Located inside South Coast Plaza right next to Bloomingdale’s, AnQi Gourmet Bistro by Crustacean (yes that’s the full name), from the House of An restaurant group, features Euro-Vietnamese fusion cuisine along with a bit of molecular gastronomy. On Tuesdays, Chef Helene An brings down a bunch of crabs from Crustacean in Beverly Hills and prepares them in The Secret Kitchen, which is a concealed kitchen within the main kitchen that only the An family and chefs with over 10 years of employment with the Ans have access to. The result is “An’s famous roasted crab” (which they serve with a side of “An’s famous garlic noodles”) and usually sells out so you actually have to reserve your crab ahead of time. Our expectations were set pretty high, so anything less than the best crab in Orange County would’ve been a disappointment. The result: beats me. I’ve definitely had better crab in Orange County, I just can’t name a place off the top of my head. I suspect because I was dropped a lot as a child.
American Raised “Wagyu” Beef Carpaccio (yuzu-truffle aioli, edamame, honshimeji mushrooms, wild arugula, pecorino romano) – The waiter recommended mixing the whole thing up and turning it into a mixed, raw meat salad. We did. And it was good.
Steamed Black Mussels (shallots, red chili, cilantro, vietnamese baguette, kaffir lime leaf & coconut broth) – Kind of wish they provided more baguette slices to soak up the broth. It was good (very Southeast Asian tasting), but we didn’t want to look like weirdos and start drinking it like a soup. All that wasted broth. The sadness. The sadness!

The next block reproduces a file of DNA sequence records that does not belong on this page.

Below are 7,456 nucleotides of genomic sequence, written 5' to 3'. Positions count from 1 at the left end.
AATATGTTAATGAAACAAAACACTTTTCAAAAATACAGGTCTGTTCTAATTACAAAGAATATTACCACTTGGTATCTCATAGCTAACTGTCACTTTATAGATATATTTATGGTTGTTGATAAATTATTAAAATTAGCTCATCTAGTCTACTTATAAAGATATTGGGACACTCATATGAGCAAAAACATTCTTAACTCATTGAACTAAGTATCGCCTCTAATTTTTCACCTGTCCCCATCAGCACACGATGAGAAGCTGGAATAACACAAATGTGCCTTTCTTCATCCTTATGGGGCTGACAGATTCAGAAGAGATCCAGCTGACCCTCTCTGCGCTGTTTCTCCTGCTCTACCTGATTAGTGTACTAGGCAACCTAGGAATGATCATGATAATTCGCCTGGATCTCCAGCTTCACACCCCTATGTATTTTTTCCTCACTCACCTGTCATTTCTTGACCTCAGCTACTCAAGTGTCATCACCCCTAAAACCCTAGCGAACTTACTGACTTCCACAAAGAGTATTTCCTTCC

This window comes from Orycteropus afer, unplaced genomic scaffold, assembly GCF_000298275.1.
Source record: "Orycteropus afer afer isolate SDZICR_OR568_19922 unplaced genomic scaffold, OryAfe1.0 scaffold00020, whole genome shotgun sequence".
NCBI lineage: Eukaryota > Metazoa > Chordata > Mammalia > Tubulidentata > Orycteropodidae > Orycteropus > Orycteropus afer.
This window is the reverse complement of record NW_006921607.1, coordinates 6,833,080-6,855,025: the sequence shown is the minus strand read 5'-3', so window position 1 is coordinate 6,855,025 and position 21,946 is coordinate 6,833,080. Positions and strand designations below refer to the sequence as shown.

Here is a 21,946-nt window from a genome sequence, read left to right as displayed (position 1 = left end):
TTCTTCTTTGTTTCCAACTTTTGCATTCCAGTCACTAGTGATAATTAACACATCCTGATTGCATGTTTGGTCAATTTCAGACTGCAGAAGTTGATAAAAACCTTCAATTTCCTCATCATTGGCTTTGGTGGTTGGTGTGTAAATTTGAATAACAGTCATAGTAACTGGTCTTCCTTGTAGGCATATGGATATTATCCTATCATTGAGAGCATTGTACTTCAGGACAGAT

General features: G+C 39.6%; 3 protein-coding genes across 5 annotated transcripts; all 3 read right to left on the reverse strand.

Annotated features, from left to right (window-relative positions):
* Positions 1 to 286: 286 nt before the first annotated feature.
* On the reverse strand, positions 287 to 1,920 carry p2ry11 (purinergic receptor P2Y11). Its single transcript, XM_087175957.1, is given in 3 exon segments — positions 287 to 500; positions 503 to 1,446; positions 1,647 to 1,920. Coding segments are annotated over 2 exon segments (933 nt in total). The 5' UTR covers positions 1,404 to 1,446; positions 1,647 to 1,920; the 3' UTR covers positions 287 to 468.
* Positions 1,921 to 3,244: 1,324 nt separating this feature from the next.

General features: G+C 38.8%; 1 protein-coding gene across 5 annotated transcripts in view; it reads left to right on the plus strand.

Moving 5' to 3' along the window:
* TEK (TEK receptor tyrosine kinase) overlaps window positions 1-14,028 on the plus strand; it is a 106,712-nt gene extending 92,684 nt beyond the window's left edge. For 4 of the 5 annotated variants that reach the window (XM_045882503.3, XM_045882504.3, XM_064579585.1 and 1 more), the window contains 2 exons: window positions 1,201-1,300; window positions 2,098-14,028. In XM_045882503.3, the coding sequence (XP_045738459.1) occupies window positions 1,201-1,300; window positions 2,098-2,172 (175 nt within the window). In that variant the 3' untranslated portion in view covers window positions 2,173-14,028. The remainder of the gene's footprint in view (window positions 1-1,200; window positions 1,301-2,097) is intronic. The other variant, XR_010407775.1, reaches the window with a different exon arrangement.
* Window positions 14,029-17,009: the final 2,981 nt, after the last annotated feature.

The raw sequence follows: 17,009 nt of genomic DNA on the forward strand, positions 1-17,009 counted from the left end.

An’s Famous Roasted Crab – We split two crabs between four people and it was plenty when supplemented with appetizers and desserts. For an extra $5 you can have the crab served with the shell removed, but they recommend leaving the shell on to hold in the juices. The flavor was good (slightly different than your average Asian garlic crab preparation), but even in the shell, the crab was kind of dry. Surprisingly dry actually. Tasty, but calling it famous seems like a bit of a stretch.
An’s Famous Garlic Noodles – This dish definitely tastes better than it looks (because it looks like a bowl of bland flavorless noodles) but it’s also a bit dry. I like noodles as much as the next guy, but this is essentially a big bowl of noodles so it would’ve helped if they added some other stuff to, ya know, break up the noodleness. Like the crab, it’s tasty, but calling it famous seems like a bit of a stretch.
Lychee Panna Cotta (raspberry-rosewater coulis, thai basil jelly) – Not too sweet, which makes this a winner. It also helps that it tastes delicious. I could eat this after every meal and I’d be happy.
Vietnamese Banana Fritter (banana caramel, vanilla bean ice cream) – I’m not entirely sure what a banana fritter is, but this seems like a fairly standard one of those. It was good, but if you’ve gotta choose between this and the lychee panna cotta, get the panna cotta.
AnQi Gourmet Bistro
South Coast Plaza
3333 S Bristol St
Costa Mesa, CA 92626